post #9 of 21
Quote:
Originally Posted by RJP
axe- do you ski volkl, k2 and others with Marker bindings?
Nope. I ski mainly Rossignol & Fischer with Salomon bindings (although Fischer is making it more and more difficult these days - I DON'T like Tyrolia...). I've had a couple pair of Rossi/Look in the past, and one "experience" with Marker.
post #10 of 21
Quote:
Originally Posted by axebiker
Onstar-

The average person might buy a pair of skis every other year (not all of them are weirdos like some of us here...), and generally, if you buy skis and bindings from a shop, the mounting is free. I think you may need to re-think that idea. The one thing I do see going wrong with average Joe Idiot mounting their own bindings is that they flat-out do it incorrectly, and injure themselves. It happens.

My issue with pre-selected bindings is I prefer to choose waht I want, and for that reason, Fischer AMC's are not going to be in my quiver, as I really don't like Tyrolia products.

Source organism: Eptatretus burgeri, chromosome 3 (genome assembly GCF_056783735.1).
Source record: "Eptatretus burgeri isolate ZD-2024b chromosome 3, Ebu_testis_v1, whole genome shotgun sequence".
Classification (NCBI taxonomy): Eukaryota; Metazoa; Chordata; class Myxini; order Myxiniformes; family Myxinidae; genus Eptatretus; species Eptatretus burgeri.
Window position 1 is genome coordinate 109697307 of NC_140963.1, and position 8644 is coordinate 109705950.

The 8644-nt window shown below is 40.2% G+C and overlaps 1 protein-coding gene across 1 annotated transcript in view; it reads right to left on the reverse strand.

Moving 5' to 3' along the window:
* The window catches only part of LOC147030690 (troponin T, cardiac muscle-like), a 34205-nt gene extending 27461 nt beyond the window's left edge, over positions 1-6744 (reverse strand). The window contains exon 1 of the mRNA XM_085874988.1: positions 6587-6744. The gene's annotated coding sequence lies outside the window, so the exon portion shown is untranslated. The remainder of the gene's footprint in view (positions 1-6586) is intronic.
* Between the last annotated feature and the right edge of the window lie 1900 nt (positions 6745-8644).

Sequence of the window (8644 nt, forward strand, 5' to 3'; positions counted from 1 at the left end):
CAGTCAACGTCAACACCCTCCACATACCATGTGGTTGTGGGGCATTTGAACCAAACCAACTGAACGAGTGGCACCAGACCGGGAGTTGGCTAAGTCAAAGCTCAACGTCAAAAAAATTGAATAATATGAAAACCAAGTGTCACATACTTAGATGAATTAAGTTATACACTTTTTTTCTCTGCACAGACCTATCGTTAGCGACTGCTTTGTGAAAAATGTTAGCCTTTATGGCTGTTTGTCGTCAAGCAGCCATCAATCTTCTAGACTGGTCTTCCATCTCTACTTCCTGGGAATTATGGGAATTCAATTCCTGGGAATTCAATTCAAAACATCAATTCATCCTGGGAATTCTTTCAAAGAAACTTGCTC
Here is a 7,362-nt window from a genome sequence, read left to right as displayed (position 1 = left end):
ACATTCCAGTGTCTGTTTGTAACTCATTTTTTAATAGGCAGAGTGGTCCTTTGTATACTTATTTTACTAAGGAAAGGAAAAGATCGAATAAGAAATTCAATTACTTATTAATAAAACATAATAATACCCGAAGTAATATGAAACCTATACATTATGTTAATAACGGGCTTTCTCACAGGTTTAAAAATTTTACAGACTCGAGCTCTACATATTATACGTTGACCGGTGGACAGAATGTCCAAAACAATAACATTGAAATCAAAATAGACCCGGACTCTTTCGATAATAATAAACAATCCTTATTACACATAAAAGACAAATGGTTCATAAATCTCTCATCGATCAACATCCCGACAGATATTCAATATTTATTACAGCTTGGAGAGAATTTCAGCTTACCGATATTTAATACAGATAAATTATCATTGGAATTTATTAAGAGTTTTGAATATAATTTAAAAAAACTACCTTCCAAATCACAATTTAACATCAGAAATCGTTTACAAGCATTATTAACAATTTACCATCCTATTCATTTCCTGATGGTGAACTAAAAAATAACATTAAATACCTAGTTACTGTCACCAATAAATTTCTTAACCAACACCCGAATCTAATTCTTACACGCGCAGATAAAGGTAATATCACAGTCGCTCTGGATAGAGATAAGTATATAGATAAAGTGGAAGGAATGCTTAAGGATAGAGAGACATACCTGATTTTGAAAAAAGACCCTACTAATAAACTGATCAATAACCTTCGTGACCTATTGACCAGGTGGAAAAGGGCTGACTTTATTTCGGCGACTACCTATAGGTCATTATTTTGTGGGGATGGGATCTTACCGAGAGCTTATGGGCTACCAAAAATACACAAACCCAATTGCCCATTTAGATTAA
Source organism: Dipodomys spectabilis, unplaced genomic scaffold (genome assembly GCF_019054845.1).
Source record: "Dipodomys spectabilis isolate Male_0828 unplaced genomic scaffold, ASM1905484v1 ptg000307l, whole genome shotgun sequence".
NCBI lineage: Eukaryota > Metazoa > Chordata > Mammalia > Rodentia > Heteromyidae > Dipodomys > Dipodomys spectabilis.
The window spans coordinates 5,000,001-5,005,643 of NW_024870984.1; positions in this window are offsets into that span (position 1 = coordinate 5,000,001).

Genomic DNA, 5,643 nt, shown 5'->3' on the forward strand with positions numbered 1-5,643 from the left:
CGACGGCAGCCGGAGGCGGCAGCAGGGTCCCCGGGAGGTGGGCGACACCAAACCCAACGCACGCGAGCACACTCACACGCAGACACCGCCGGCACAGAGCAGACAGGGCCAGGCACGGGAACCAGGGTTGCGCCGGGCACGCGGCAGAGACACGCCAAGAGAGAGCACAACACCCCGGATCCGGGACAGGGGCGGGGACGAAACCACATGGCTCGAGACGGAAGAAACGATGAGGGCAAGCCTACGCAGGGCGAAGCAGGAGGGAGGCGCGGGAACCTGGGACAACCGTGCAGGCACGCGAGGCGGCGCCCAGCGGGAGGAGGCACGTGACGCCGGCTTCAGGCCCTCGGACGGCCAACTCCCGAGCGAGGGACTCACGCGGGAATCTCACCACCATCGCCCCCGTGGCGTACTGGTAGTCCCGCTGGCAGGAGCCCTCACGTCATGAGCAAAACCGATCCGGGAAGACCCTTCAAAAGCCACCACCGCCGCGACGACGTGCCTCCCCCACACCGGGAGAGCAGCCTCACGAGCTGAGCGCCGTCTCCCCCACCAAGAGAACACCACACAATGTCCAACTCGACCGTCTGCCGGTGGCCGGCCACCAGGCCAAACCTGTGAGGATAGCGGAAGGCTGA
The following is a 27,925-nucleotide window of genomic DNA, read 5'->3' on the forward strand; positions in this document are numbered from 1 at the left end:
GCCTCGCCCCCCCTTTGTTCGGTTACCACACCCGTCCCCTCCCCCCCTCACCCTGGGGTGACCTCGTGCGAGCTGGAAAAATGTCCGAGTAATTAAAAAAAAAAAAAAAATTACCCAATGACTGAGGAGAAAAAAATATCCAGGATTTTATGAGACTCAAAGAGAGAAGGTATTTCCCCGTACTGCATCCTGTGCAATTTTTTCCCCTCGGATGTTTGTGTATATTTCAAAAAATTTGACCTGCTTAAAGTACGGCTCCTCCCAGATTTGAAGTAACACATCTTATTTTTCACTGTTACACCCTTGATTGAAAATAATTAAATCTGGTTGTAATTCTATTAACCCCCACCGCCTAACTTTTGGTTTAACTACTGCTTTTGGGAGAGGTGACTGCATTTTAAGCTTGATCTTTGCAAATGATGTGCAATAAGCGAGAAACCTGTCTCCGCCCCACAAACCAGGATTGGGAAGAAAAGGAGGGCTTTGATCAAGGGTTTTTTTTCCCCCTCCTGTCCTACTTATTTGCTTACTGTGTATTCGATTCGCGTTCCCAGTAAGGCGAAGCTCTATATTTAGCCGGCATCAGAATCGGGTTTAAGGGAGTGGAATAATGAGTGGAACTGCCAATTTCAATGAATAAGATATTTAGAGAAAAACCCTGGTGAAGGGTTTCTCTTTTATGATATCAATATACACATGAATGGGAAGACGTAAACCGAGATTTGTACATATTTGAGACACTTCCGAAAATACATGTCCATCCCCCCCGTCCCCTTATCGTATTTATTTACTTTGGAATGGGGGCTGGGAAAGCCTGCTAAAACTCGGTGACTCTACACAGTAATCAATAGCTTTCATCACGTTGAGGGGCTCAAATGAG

Every other year? I think you are way off. I would say the 'average' skier buys skis every 4-5 years, and that might be light.

The manufacturers was to be propriatary with their own bindingss, thats why warrentys are doubled (in some cases) when you buy a same make ski/binding. I know I will get some flaming here, but to me a binding is a binding, they are all good now. I really don't care what binding comes with my ski, (at least a 4-12 DIN).
post #11 of 21
Quote:
Originally Posted by onstar
im sure they can make all the hole patterns the same. If they only put their heads together.
Yeah, the auto manufacturers could probably all use a 5x114.3mm hub centric bolt pattern for wheels, but they DON'T.

Some other patterns are better/cheaper/just plain typical for different applications.

In reality there is a trend toward as much commonality as possible amongst bindings in one line. Opposing manufacturers are never going to agree on a standard, it would beat the point of selling hostage system skis.

Phil posts pure heresy above. The day I stop caring about what bindings I'm clamping into is the day I move to texas and start callin' my poles jabbers.
post #12 of 21
Oh-no. I must of misread the learn to ski book. I thought it said 4-5 pairs of skis a year. Had a few issues with Markers years ago but other than that they all seem to work fine.
post #13 of 21
Quote:
Originally Posted by ssh
That's one of the reason that I like the system skis/bindings.